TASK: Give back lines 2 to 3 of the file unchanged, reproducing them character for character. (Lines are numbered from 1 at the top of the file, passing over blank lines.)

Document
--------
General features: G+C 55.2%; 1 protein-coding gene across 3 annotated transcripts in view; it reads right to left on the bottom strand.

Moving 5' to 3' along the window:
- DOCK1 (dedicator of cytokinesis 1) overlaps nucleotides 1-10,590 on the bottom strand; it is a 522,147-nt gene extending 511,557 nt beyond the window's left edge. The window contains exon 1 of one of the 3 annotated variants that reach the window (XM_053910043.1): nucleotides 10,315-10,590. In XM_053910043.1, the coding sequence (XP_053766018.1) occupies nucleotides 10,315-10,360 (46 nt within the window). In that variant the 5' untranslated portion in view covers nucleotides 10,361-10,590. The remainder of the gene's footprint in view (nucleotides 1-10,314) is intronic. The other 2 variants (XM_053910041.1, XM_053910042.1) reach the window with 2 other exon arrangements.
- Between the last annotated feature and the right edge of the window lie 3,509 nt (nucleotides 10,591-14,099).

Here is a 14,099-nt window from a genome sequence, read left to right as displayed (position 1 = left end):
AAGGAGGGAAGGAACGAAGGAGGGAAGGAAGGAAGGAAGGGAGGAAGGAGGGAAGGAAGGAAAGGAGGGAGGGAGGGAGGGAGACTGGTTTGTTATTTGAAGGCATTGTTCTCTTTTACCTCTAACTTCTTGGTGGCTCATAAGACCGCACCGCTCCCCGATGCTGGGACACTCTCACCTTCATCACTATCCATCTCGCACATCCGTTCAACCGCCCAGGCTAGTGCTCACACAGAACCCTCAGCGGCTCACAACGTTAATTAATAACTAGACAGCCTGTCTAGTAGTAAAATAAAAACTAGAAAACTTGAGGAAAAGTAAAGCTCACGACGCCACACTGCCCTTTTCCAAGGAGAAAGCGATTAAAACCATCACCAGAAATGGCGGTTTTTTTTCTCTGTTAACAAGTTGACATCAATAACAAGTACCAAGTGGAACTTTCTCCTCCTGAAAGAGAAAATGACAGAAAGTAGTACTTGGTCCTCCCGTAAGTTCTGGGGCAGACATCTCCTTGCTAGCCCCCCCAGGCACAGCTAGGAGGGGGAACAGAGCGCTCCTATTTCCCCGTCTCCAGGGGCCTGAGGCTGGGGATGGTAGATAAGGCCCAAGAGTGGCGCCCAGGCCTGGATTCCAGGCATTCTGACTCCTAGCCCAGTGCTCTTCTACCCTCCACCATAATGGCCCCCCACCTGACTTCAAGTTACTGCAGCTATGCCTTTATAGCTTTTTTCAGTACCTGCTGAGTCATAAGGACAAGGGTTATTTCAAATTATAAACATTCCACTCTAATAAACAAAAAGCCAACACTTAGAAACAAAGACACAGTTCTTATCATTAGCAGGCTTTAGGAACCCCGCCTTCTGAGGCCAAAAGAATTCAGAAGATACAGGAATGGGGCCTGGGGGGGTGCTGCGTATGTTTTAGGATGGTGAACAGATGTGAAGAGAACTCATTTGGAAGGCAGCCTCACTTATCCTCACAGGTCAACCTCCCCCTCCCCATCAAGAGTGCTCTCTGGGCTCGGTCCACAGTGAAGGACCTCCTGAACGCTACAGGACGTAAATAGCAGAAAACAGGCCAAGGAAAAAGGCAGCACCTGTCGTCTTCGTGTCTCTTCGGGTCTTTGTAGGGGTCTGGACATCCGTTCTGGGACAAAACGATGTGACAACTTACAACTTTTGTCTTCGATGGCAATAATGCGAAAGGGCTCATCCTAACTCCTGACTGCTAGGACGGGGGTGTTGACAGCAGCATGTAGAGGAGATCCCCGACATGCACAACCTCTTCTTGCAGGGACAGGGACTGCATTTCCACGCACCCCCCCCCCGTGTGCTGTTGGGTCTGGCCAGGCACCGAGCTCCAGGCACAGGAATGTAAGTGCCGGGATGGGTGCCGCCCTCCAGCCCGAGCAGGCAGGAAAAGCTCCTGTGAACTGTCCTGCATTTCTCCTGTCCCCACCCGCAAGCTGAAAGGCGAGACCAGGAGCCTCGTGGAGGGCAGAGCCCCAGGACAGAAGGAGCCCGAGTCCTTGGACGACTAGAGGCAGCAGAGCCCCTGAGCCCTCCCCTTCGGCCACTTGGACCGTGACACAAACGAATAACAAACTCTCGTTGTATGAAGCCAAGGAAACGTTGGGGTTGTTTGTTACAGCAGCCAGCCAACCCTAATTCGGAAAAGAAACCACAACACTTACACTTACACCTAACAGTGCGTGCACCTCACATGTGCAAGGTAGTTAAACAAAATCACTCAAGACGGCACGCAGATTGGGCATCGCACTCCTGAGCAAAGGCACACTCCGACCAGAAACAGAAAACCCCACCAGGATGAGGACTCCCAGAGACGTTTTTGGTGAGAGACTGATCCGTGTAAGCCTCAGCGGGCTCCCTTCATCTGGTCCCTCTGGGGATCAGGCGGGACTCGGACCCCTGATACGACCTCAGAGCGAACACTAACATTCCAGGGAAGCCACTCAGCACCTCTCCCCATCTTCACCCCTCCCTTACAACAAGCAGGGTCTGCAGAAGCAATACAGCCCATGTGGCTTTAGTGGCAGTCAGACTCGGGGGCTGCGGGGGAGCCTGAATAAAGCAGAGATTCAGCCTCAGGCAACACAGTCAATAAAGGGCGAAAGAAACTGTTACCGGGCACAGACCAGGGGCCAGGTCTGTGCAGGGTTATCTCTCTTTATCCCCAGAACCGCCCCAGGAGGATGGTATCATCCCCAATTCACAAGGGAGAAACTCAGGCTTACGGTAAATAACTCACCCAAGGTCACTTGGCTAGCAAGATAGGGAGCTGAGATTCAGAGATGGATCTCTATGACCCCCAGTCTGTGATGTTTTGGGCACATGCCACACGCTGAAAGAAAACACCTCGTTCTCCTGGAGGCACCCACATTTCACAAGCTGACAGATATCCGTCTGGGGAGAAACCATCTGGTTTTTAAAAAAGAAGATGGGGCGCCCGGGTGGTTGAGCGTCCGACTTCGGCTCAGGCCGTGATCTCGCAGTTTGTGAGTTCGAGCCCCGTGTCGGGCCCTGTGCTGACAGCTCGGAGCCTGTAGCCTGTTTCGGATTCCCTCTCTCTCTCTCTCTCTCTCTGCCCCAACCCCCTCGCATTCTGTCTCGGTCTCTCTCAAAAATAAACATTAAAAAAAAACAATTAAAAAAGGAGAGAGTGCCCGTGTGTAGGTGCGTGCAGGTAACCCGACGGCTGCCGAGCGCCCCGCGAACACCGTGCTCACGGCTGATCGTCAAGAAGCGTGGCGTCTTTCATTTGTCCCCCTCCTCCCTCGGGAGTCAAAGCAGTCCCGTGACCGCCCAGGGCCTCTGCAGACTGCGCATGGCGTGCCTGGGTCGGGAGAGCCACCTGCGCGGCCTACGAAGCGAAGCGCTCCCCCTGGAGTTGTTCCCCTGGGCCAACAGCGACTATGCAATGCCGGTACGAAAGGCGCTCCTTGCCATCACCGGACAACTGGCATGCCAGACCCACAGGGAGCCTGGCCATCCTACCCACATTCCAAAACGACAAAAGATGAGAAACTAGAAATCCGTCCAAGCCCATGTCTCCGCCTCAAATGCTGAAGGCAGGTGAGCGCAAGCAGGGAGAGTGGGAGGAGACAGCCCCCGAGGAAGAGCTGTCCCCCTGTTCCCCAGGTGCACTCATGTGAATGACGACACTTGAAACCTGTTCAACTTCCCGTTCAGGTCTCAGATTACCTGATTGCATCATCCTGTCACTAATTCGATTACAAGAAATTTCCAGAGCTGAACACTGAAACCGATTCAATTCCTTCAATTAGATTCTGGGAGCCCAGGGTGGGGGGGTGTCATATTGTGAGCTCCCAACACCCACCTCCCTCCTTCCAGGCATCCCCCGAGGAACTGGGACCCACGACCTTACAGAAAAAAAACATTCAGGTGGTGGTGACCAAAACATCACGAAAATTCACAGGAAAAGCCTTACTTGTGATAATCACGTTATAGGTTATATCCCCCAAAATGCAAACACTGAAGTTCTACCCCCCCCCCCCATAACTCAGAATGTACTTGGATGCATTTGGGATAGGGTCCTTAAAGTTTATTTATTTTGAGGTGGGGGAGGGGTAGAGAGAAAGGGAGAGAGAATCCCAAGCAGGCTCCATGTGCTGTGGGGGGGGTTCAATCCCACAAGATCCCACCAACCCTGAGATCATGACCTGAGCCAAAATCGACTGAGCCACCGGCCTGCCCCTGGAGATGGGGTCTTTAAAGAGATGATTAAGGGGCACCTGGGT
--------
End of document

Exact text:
Moving 5' to 3' along the window:
- DOCK1 (dedicator of cytokinesis 1) overlaps nucleotides 1-10,590 on the bottom strand; it is a 522,147-nt gene extending 511,557 nt beyond the window's left edge. The window contains exon 1 of one of the 3 annotated variants that reach the window (XM_053910043.1): nucleotides 10,315-10,590. In XM_053910043.1, the coding sequence (XP_053766018.1) occupies nucleotides 10,315-10,360 (46 nt within the window). In that variant the 5' untranslated portion in view covers nucleotides 10,361-10,590. The remainder of the gene's footprint in view (nucleotides 1-10,314) is intronic. The other 2 variants (XM_053910041.1, XM_053910042.1) reach the window with 2 other exon arrangements.